Although no external representation of schemas is required ... What is an "external" representation?

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Although no external representation of schemas is required ... What is an "external" representation?

Costello, Roger L.
Hi Folks,

In section 3.1.2 of the Structures specification it says:

    Although no external representation of schemas
    is required ...

What is an "external" representation of an XML Schema? External to what?

What is a non-external (internal?) representation of an XML Schema? Do such things exist?

/Roger

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Re: Although no external representation of schemas is required ... What is an "external" representation?

G. Ken Holman
At 2012-06-28 12:15 +0000, Costello, Roger L. wrote:
>In section 3.1.2 of the Structures specification it says:
>
>     Although no external representation of schemas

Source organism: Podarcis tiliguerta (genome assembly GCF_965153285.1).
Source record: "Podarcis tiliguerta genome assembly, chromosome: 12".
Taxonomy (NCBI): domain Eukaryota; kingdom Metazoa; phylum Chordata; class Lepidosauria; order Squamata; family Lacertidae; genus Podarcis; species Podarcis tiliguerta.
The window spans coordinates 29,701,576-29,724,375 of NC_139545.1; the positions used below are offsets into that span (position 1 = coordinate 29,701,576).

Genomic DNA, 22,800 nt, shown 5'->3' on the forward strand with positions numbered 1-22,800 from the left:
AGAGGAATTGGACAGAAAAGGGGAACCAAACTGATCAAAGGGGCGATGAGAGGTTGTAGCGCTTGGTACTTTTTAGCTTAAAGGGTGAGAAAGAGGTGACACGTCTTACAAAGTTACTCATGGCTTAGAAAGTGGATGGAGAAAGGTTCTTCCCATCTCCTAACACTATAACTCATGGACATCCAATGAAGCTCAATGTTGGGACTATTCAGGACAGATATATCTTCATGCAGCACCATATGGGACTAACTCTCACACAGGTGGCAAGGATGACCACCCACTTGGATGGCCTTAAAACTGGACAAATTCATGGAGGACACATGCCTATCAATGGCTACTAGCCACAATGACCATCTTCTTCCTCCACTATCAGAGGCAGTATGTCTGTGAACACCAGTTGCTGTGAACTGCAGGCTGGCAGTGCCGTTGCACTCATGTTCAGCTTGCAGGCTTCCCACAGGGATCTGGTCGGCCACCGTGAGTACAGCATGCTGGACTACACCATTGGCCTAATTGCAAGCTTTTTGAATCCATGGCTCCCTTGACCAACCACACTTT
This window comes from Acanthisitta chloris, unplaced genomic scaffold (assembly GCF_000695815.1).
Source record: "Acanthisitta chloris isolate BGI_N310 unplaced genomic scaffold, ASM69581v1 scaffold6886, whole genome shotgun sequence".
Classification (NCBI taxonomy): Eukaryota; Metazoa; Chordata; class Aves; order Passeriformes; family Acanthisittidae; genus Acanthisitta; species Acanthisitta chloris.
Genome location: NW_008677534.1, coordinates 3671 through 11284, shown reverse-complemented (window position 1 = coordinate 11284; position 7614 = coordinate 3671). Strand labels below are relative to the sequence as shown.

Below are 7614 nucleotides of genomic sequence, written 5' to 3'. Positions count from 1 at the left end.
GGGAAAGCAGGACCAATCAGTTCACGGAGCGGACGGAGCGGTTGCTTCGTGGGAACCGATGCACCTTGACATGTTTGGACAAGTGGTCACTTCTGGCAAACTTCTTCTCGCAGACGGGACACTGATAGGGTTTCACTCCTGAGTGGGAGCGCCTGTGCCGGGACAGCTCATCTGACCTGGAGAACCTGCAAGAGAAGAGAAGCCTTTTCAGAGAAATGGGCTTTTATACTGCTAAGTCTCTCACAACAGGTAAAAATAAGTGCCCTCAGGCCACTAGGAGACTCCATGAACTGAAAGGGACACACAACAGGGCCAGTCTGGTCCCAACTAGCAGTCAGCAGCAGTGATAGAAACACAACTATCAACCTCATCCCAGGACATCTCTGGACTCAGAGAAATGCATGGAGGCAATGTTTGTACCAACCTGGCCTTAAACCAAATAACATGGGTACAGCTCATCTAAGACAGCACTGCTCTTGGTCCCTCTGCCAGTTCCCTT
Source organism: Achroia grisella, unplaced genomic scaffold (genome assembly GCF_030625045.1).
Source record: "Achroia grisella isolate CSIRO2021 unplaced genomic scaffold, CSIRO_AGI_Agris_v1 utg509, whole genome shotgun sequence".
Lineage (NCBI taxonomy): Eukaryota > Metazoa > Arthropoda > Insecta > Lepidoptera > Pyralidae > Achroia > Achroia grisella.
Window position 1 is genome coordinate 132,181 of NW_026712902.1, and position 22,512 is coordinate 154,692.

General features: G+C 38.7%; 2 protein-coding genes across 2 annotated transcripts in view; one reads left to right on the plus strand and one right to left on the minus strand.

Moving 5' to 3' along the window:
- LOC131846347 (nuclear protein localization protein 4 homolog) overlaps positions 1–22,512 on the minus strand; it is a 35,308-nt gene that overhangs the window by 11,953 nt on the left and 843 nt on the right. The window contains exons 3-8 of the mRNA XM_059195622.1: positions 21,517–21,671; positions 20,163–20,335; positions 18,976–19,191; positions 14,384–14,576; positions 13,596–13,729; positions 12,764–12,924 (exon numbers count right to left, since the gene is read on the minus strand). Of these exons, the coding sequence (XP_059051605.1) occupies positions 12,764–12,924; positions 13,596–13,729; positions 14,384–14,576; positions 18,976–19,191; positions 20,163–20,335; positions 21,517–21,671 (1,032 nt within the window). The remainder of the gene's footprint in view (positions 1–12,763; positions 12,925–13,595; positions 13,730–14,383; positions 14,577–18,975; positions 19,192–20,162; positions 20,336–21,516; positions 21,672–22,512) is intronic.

>     is required ...
>
>What is an "external" representation of an XML Schema?

Typically XML Schema syntax in XML (though I gather there are some
experiments out there with alternative syntaxes).

>External to what?

The schema processor.

>What is a non-external (internal?) representation of an XML Schema?
>Do such things exist?

They can.  As a convenience a processor can build-in the schema
components of a given namespace such that the user need not have to
supply an external expression of those schema components.

I don't know any that do, just because I haven't looked, but it is
certainly possible for a processor to offer this.

I hope this helps.

. . . . . . . . . . Ken

--
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Contact us for world-wide XML consulting and instructor-led training
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Re: Although no external representation of schemas is required ... What is an "external" representation?

Michael Kay

> They can.  As a convenience a processor can build-in the schema
> components of a given namespace such that the user need not have to
> supply an external expression of those schema components.
>
> I don't know any that do
Saxon's schema processor has built-in knowledge of the components of the
schemata for the XML and XSI namespaces.